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I'm quite familiar with the STL and how to use it. My question is...

If I were to implement my own STL container type, how are the internal iterators defined? STL classes tend to have sequential or random-access iterators, const_ versions of these, and stream iterators.

Are these iterators all fully-defined in every STL class, or is there some sort of base class that you inherit from to gain most of the iterator functionality? Does anyone know a good reference for how to implement a class that supports these different kinds of iterators?

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it depends on the container, for example only some containers have random access iterators. About the const, I think every iterator has a const version –  Ruggero Turra Sep 5 '11 at 13:16
    
Yeah, I'm aware of that part - only sequence containers have random access, associative can't because it would invalidate the implicit ordering. Do you know if the const version is the same iterator just typedefed though? Because I thought it had different functions exposed to it somehow. –  John Humphreys - w00te Sep 5 '11 at 13:25
    
@wiso (Out|In)putIterators usually don't. e.g. There is no way to have a const_back_inserter. –  pmr Sep 5 '11 at 13:27
    
@w00te: the const_iterator has the same functions except for adding const to the return types in the appropriate places. container::const_iterator isn't the same as const container::iterator, so it's not just a typedef, but if you're writing your data structure from scratch you can generally write a template that will do for container::iterator with T as the template parameter, and container::const_iterator with const T. –  Steve Jessop Sep 5 '11 at 13:58

2 Answers 2

up vote 7 down vote accepted

Generally, you only have to implement iterator and const_iterator. If reverse iterators are desired, they can be obtained using instantiations of std::reverse_iterator. The stream iterators will use operator>> and operator<<; typically, they aren't appropriate for a container (and none of the standard containers provides them).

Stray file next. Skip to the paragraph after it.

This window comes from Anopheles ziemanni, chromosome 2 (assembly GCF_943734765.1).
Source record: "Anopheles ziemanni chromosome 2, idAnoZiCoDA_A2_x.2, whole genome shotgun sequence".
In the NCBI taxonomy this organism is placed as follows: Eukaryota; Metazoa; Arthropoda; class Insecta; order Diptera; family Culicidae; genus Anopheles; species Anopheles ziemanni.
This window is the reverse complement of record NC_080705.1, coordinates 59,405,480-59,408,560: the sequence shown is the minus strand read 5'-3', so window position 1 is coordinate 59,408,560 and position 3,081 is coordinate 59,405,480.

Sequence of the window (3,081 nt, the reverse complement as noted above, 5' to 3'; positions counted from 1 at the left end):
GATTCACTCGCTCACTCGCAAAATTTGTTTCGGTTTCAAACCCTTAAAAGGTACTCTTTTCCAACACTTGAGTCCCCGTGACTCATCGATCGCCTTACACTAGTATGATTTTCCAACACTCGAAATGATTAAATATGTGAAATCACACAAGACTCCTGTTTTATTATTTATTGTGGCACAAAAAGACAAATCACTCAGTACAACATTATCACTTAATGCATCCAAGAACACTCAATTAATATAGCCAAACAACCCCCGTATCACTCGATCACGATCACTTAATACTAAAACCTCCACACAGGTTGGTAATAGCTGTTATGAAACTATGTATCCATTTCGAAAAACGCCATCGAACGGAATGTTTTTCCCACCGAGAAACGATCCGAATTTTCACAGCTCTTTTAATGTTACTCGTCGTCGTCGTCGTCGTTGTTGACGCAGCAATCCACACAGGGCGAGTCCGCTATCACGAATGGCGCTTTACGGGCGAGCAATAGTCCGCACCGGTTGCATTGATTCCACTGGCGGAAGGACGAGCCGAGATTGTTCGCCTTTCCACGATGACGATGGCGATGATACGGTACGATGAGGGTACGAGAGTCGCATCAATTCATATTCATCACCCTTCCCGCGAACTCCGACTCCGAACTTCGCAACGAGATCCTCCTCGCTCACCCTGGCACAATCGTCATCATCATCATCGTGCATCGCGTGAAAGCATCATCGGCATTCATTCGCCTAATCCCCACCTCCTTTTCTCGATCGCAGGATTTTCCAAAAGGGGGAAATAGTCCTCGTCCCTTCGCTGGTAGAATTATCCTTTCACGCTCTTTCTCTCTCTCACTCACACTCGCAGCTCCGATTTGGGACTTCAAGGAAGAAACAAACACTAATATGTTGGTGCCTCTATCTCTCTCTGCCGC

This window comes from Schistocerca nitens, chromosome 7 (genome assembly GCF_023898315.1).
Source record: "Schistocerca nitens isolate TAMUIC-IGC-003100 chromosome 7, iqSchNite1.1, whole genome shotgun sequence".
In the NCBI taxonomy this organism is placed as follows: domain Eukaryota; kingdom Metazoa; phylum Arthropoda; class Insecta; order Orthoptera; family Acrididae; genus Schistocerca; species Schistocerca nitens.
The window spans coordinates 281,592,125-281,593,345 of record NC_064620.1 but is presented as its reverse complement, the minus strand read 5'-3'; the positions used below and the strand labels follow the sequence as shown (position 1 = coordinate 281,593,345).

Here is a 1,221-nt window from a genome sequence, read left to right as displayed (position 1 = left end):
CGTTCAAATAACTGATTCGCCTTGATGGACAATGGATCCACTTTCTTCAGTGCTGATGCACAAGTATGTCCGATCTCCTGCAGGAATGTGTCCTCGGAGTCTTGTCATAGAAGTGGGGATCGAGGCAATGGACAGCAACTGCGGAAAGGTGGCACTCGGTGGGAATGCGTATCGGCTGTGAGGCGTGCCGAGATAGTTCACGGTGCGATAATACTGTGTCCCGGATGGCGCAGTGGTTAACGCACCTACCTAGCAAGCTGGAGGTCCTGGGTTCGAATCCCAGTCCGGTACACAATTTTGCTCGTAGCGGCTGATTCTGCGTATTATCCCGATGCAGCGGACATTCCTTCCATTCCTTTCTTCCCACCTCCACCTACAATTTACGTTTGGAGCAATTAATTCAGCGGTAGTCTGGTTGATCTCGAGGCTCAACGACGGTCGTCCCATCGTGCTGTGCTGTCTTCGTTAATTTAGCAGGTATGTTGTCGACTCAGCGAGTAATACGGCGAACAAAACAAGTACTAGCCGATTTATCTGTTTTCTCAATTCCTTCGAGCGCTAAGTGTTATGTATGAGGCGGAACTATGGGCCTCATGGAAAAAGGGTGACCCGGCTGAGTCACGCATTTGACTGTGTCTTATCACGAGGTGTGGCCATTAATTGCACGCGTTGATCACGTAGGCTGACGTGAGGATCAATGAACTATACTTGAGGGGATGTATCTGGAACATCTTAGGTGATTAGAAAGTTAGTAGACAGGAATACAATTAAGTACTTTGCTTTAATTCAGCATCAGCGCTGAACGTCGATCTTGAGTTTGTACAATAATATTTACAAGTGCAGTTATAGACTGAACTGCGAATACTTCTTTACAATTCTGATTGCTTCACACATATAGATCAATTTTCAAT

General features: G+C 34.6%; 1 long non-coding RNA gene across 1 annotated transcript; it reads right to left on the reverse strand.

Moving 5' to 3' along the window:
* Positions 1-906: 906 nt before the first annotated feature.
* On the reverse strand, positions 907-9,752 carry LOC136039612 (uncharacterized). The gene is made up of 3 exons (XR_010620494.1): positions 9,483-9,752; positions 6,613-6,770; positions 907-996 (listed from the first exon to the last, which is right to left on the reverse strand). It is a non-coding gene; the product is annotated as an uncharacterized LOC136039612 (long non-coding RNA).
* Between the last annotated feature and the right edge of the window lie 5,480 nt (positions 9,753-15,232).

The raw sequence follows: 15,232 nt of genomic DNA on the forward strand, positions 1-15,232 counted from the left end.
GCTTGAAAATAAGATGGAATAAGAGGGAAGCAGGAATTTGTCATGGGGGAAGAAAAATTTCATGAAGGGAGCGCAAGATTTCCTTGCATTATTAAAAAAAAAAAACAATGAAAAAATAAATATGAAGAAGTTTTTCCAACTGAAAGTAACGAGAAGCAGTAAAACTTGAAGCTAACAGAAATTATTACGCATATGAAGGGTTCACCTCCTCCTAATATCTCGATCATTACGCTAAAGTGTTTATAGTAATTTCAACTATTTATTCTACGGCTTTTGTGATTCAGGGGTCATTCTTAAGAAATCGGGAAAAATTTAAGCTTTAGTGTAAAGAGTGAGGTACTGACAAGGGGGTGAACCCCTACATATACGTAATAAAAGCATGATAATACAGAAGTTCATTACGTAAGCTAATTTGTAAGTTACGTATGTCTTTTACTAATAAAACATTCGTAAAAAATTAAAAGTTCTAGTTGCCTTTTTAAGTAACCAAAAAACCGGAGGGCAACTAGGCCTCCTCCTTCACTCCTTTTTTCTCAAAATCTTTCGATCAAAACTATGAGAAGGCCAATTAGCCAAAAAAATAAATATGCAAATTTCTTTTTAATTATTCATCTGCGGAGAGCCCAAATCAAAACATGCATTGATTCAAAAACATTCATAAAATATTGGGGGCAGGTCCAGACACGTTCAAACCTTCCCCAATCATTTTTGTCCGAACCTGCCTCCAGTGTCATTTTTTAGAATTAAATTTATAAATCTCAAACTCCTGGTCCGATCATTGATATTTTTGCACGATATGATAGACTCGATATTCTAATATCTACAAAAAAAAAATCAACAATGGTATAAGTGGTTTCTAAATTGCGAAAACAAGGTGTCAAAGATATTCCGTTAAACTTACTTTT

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I think you can go a bit further and say that std::reverse_iterator must be used for reversible containers. See Table 66 (23.1/9), it says exactly what the types X::reverse_iterator and X::const_reverse_iterator are. The typedef in the container could go around the houses a bit to get there, if it wants, but the way I read it a different type that behaves like reverse_iterator<X::iterator> is not permitted, since a conforming program could tell the difference (e.g. by comparing the typeids). –  Steve Jessop Sep 5 '11 at 14:45
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@Steve Jessop Maybe. To tell the truth, the idea of implementing the reverse iterator in any other way never really occurred to me. –  James Kanze Sep 5 '11 at 16:17
    
Me either. I guess if for some peculiar reason it was easier to write the code to iterate over the container in reverse order, you might prefer to write that iterator and use it as X::reverse_iterator, then have reverse_iterator<X::reverse_iterator> as X::iterator. But I only invented that just now, I've never thought about doing it, and I can't immediately think of a data structure that would have a bidirectional iterator, and that you'd care which order you go. –  Steve Jessop Sep 5 '11 at 16:54

Yes, you need two different iterators to be fully stdlib compliant.

You can get most typedefs right with inheriting from std::iterator but this wont give you any help with the actual implementation.

Boost.Iterator Facade tries to simplify defining your own iterators and the tutorial is quite helpful.

Should you attempt to do it without helpers you should think about what concept your iterator models and then look at the tables in §24 of the C++ standard. They describe all operations you need to support and what the intended semantics are.

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A quick recap of the iterator concepts and of the content of the <iterator> header (that contains std::iterator and std::iterator_traits) can be found here (<insert here the usual remarks about the unreliability of cplusplus.com>) –  Matteo Italia Sep 5 '11 at 13:21
    
One note: usually, if you don't start from scratch, you already have an iterator, somewhat. In this case, the Iterator Adaptor is easier :) –  Matthieu M. Sep 5 '11 at 13:23
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Am I the only one who finds this answer misleading? It makes it sound as if you have to implement iterators for each category that you support, which is false. –  Konrad Rudolph Sep 5 '11 at 13:45
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@pmr: I didn't get the impression of one per concept, but I don't expect "many" to mean 2, and hence I was sort of wondering what others you had in mind. I guess Konrad was still wondering that when he got to the bit about iterator concepts. –  Steve Jessop Sep 5 '11 at 14:36
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@pmr The first sentence is unconstrained: “you need many iterators to be fully … compliant”; note that the OP is operating under the assumption that STL containers all implement multiple iterator categories, and you basically say “yes, and you need to do the same”. –  Konrad Rudolph Sep 5 '11 at 14:37

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